I would have liked to have interviewed Mitchum for my book Lee Marvin: Point Blank, but sadly, never got the chance. I did however, speak with his character actor brother, John, in 1994 at the Lone Pine Film Festival the unused portion of which can be read below. He had co-starred with Marvin in Paint Your Wagon and as a famed storyteller, he had a fascinating take on working with Marvin and his older brother’s thoughts on men of their generation…..

D: If I could, Mr. Mitchum, just talk to me about Lee Marvin.
J: Well, you want the truth, don’t you?
D: Absolutely.
J: You can edit it any way you want. Well, the first two weeks on Paint Your Wagon, Lee had been drinking a great deal. I don’t think he needed an excuse… Now, as you remember, I played the Mormon with two wives. I had this big black outfit. They flew me in a helicopter on the day before I was to shoot so they could try my outfit on. So, here I got this big outfit on and Lee came over and he grabbed me by the collar, drinking, mind you. He said [slurred] “Well, Mitchum, tonight when we wrap, why don’t you wear this outfit down in Baker so they’ll know you’re an actor?” Then I found out why he was so incensed because I had done nothing to merit that. He had a babysitter named Boyd Cabeen, who’s gone now, too. They hire babysitters to work with the star, so if the star get in a fight in a bar, the babysitter walks in and stops it. He says, “If you want action, try me on for size.” So, Boyd was talking to Lee and said, “Why don’t you quit drinking, Lee? You can’t handle it. You don’t know your rear end from the Grand Canyon after you’ve had two beers. I used to babysit Mitchum at Metro and he would be drinking until six in the morning, be on the set at seven, never drop a line. But you can’t….” But the name Mitchum, “Ah Ha!” That was stewing in his mind. So, when I came up there — of course, I’m the closest target — Bob wasn’t anywhere around. Lee did apolgize a couple of days later after he saw the rushes. His apology was very left-handed. They showed the rushes of my coming in on the jackass with two women, the first scene at the trading post, there. He stood up and looked at the whole cast and crew and said, “Finally, we got an actor up here who’s got balls.”
D: [laughs} That sounds like Lee Marvin.
J: That’s a Lee Marvin compliment.
J: But Lee was a very complex man. He was in the Marine Corp during the war. By the way, I saw him up on Paint Your Wagon do a karate kick straight up in the air. If he wanted to kick your chin off, he could have done it in a second. He was that agile. During the war, he made a number of invasions. He was a very, very tought man. With all that movie star stuff, he was very tough.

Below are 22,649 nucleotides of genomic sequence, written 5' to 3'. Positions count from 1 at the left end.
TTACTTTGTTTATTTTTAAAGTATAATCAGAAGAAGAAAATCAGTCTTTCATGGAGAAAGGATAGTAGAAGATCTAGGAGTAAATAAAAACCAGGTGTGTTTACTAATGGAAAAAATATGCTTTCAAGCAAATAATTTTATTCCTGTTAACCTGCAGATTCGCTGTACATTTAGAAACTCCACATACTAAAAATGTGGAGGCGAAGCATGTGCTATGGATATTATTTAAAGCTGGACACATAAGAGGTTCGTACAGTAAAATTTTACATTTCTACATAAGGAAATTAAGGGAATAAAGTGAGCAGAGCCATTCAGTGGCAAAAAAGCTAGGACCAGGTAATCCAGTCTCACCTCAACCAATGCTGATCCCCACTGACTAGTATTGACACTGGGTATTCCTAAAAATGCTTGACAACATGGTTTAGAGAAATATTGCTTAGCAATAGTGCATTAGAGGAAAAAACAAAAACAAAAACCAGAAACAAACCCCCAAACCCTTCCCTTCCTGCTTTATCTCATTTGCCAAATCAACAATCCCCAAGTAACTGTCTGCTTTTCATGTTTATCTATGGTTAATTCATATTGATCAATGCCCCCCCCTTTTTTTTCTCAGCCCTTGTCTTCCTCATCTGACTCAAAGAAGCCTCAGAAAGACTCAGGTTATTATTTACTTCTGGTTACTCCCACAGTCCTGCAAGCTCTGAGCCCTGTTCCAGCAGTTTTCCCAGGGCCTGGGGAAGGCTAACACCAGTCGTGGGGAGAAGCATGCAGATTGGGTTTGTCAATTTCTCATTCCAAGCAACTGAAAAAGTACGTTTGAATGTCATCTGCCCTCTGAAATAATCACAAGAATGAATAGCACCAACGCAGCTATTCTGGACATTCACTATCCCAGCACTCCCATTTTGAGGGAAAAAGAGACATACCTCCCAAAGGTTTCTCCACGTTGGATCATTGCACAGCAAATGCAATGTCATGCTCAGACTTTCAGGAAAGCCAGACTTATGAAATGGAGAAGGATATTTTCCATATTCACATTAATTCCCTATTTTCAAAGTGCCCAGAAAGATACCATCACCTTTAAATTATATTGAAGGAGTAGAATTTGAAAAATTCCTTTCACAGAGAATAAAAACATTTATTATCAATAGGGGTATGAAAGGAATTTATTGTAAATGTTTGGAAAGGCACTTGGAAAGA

D: Was there any rivalry betweent him and your brother, at all?
J: No.
D: They were often up for the same parts.
J: No, I don’t think there was any rivalry. As far as my brother is concerned, he didn’t understand that, at all. He did a picture with Bruce Dern, That Championship Season. I said, “Bob, what was it like working with Bruce?” His answer was clarifying. He said, “He [Dern] still doesn’t know that acting is not a competitive business.”
D: Bruce Dern obviously thinks it is.
J: Oh yes. “You have to compete with so and so..” Now, how can you do that? You can do that by upstaging and picking your nose at the wrong time.
D: And in the long run, you’re going to suffer for it.
J: That’s right.
D: Did your brother know Lee Marvin, well?
J: He knew him, but he didn’t know him closely.
D: They were also offered the same roles on occassion, like Patton. Was there any animosity between them?
J: No, no such thing. No way, with either of them. They’re too manly. They’re men. They’re not little boys. Both of them were extraordinary men, as far as I’m concerned.
D: Oh, defintiely.
J: Extraordinary. See, I worked on “M Squad” with Lee. I did it years ago.
D: Any stories about that?
J: Only that he was a marvelous man to work with. There was no heroics. No, ‘I’m the star.’ None of that.
D: Just a professional.
J: Total professional. Total. Which to me, is the most beautiful way to work. People just do their jobs, shut up and go home. None of this posing around. Neither one, Bob or Lee, would do that, whatsoever.